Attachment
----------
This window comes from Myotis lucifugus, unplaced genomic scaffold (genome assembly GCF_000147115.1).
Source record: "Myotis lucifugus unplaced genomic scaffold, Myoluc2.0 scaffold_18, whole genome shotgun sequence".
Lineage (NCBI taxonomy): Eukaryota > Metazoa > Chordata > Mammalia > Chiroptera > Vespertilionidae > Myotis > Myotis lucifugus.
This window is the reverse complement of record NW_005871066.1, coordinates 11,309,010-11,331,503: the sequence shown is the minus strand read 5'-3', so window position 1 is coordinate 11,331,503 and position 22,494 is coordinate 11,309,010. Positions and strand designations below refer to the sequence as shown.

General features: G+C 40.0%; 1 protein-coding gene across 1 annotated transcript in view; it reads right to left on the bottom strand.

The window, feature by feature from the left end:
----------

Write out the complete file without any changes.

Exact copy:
This window comes from Myotis lucifugus, unplaced genomic scaffold (genome assembly GCF_000147115.1).
Source record: "Myotis lucifugus unplaced genomic scaffold, Myoluc2.0 scaffold_18, whole genome shotgun sequence".
Lineage (NCBI taxonomy): Eukaryota > Metazoa > Chordata > Mammalia > Chiroptera > Vespertilionidae > Myotis > Myotis lucifugus.
This window is the reverse complement of record NW_005871066.1, coordinates 11,309,010-11,331,503: the sequence shown is the minus strand read 5'-3', so window position 1 is coordinate 11,331,503 and position 22,494 is coordinate 11,309,010. Positions and strand designations below refer to the sequence as shown.

General features: G+C 40.0%; 1 protein-coding gene across 1 annotated transcript in view; it reads right to left on the bottom strand.

The window, feature by feature from the left end: